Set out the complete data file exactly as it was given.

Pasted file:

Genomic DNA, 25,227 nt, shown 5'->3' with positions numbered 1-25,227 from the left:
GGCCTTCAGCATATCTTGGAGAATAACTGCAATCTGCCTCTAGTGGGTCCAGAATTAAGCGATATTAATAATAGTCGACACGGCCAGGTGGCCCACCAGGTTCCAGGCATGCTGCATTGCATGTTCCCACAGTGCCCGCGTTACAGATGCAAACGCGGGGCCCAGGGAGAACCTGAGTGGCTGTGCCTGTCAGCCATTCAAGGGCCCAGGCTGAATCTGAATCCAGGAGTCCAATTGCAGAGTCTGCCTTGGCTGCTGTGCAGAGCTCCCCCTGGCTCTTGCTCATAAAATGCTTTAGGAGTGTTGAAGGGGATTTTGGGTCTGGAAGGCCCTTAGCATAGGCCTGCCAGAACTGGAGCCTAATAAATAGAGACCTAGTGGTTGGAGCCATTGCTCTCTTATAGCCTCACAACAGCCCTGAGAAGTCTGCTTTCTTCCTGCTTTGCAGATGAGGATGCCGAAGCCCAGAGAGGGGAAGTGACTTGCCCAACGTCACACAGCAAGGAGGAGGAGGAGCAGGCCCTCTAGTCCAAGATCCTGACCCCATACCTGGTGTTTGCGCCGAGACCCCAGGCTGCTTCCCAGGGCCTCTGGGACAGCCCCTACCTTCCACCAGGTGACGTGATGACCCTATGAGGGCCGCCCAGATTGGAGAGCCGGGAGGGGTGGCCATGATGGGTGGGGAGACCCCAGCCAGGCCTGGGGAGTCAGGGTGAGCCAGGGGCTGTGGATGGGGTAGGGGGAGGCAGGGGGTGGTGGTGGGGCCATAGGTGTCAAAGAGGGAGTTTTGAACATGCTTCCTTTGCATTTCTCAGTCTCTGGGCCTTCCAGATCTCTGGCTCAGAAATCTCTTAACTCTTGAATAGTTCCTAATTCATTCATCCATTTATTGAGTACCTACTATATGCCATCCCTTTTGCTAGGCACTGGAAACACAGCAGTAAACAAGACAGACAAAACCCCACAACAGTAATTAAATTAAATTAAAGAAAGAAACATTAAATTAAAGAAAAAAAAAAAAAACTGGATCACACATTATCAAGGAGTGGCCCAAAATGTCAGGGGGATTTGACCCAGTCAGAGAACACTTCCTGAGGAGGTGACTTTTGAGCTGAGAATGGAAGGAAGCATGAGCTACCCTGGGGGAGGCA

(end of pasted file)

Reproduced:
Genomic DNA, 25,227 nt, shown 5'->3' with positions numbered 1-25,227 from the left:
GGCCTTCAGCATATCTTGGAGAATAACTGCAATCTGCCTCTAGTGGGTCCAGAATTAAGCGATATTAATAATAGTCGACACGGCCAGGTGGCCCACCAGGTTCCAGGCATGCTGCATTGCATGTTCCCACAGTGCCCGCGTTACAGATGCAAACGCGGGGCCCAGGGAGAACCTGAGTGGCTGTGCCTGTCAGCCATTCAAGGGCCCAGGCTGAATCTGAATCCAGGAGTCCAATTGCAGAGTCTGCCTTGGCTGCTGTGCAGAGCTCCCCCTGGCTCTTGCTCATAAAATGCTTTAGGAGTGTTGAAGGGGATTTTGGGTCTGGAAGGCCCTTAGCATAGGCCTGCCAGAACTGGAGCCTAATAAATAGAGACCTAGTGGTTGGAGCCATTGCTCTCTTATAGCCTCACAACAGCCCTGAGAAGTCTGCTTTCTTCCTGCTTTGCAGATGAGGATGCCGAAGCCCAGAGAGGGGAAGTGACTTGCCCAACGTCACACAGCAAGGAGGAGGAGGAGCAGGCCCTCTAGTCCAAGATCCTGACCCCATACCTGGTGTTTGCGCCGAGACCCCAGGCTGCTTCCCAGGGCCTCTGGGACAGCCCCTACCTTCCACCAGGTGACGTGATGACCCTATGAGGGCCGCCCAGATTGGAGAGCCGGGAGGGGTGGCCATGATGGGTGGGGAGACCCCAGCCAGGCCTGGGGAGTCAGGGTGAGCCAGGGGCTGTGGATGGGGTAGGGGGAGGCAGGGGGTGGTGGTGGGGCCATAGGTGTCAAAGAGGGAGTTTTGAACATGCTTCCTTTGCATTTCTCAGTCTCTGGGCCTTCCAGATCTCTGGCTCAGAAATCTCTTAACTCTTGAATAGTTCCTAATTCATTCATCCATTTATTGAGTACCTACTATATGCCATCCCTTTTGCTAGGCACTGGAAACACAGCAGTAAACAAGACAGACAAAACCCCACAACAGTAATTAAATTAAATTAAAGAAAGAAACATTAAATTAAAGAAAAAAAAAAAAAACTGGATCACACATTATCAAGGAGTGGCCCAAAATGTCAGGGGGATTTGACCCAGTCAGAGAACACTTCCTGAGGAGGTGACTTTTGAGCTGAGAATGGAAGGAAGCATGAGCTACCCTGGGGGAGGCA